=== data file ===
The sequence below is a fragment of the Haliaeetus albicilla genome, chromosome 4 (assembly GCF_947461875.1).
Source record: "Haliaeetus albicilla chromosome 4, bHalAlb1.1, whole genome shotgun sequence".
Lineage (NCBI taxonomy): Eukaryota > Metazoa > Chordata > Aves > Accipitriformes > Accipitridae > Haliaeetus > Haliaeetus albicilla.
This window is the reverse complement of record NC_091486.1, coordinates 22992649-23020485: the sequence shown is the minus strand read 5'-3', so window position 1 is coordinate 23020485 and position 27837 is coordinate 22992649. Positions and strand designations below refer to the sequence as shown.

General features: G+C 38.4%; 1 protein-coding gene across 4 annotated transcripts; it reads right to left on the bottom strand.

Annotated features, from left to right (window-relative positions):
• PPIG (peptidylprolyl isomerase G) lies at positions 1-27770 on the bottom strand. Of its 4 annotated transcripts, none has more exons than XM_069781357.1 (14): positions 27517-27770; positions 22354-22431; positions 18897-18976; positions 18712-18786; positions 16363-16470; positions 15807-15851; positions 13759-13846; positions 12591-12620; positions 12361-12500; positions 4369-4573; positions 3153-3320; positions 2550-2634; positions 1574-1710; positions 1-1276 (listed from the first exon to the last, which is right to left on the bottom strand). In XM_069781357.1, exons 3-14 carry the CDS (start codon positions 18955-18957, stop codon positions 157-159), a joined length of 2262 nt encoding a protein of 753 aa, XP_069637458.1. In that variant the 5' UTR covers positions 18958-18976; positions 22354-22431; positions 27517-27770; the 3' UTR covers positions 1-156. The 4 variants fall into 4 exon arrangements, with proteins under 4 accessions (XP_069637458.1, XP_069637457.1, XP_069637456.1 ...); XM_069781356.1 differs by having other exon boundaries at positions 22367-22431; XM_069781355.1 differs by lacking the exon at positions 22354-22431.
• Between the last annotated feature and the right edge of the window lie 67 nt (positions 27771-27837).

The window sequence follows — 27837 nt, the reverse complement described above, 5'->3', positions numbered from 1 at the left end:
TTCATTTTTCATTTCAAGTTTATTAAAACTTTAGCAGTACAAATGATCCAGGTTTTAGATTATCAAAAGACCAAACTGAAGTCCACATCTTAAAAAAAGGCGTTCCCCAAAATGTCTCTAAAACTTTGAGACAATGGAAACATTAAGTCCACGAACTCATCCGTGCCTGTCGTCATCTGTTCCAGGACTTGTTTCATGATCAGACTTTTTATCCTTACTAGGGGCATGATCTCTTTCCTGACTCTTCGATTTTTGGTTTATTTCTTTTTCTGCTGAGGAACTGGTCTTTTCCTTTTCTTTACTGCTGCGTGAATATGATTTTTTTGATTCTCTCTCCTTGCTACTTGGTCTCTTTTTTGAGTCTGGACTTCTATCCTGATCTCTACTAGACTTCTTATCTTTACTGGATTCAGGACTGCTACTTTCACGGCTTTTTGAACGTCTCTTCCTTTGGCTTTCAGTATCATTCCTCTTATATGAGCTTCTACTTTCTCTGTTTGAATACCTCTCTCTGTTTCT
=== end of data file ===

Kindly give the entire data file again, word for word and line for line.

The sequence below is a fragment of the Haliaeetus albicilla genome, chromosome 4 (assembly GCF_947461875.1).
Source record: "Haliaeetus albicilla chromosome 4, bHalAlb1.1, whole genome shotgun sequence".
Lineage (NCBI taxonomy): Eukaryota > Metazoa > Chordata > Aves > Accipitriformes > Accipitridae > Haliaeetus > Haliaeetus albicilla.
This window is the reverse complement of record NC_091486.1, coordinates 22992649-23020485: the sequence shown is the minus strand read 5'-3', so window position 1 is coordinate 23020485 and position 27837 is coordinate 22992649. Positions and strand designations below refer to the sequence as shown.

General features: G+C 38.4%; 1 protein-coding gene across 4 annotated transcripts; it reads right to left on the bottom strand.

Annotated features, from left to right (window-relative positions):
• PPIG (peptidylprolyl isomerase G) lies at positions 1-27770 on the bottom strand. Of its 4 annotated transcripts, none has more exons than XM_069781357.1 (14): positions 27517-27770; positions 22354-22431; positions 18897-18976; positions 18712-18786; positions 16363-16470; positions 15807-15851; positions 13759-13846; positions 12591-12620; positions 12361-12500; positions 4369-4573; positions 3153-3320; positions 2550-2634; positions 1574-1710; positions 1-1276 (listed from the first exon to the last, which is right to left on the bottom strand). In XM_069781357.1, exons 3-14 carry the CDS (start codon positions 18955-18957, stop codon positions 157-159), a joined length of 2262 nt encoding a protein of 753 aa, XP_069637458.1. In that variant the 5' UTR covers positions 18958-18976; positions 22354-22431; positions 27517-27770; the 3' UTR covers positions 1-156. The 4 variants fall into 4 exon arrangements, with proteins under 4 accessions (XP_069637458.1, XP_069637457.1, XP_069637456.1 ...); XM_069781356.1 differs by having other exon boundaries at positions 22367-22431; XM_069781355.1 differs by lacking the exon at positions 22354-22431.
• Between the last annotated feature and the right edge of the window lie 67 nt (positions 27771-27837).

The window sequence follows — 27837 nt, the reverse complement described above, 5'->3', positions numbered from 1 at the left end:
TTCATTTTTCATTTCAAGTTTATTAAAACTTTAGCAGTACAAATGATCCAGGTTTTAGATTATCAAAAGACCAAACTGAAGTCCACATCTTAAAAAAAGGCGTTCCCCAAAATGTCTCTAAAACTTTGAGACAATGGAAACATTAAGTCCACGAACTCATCCGTGCCTGTCGTCATCTGTTCCAGGACTTGTTTCATGATCAGACTTTTTATCCTTACTAGGGGCATGATCTCTTTCCTGACTCTTCGATTTTTGGTTTATTTCTTTTTCTGCTGAGGAACTGGTCTTTTCCTTTTCTTTACTGCTGCGTGAATATGATTTTTTTGATTCTCTCTCCTTGCTACTTGGTCTCTTTTTTGAGTCTGGACTTCTATCCTGATCTCTACTAGACTTCTTATCTTTACTGGATTCAGGACTGCTACTTTCACGGCTTTTTGAACGTCTCTTCCTTTGGCTTTCAGTATCATTCCTCTTATATGAGCTTCTACTTTCTCTGTTTGAATACCTCTCTCTGTTTCT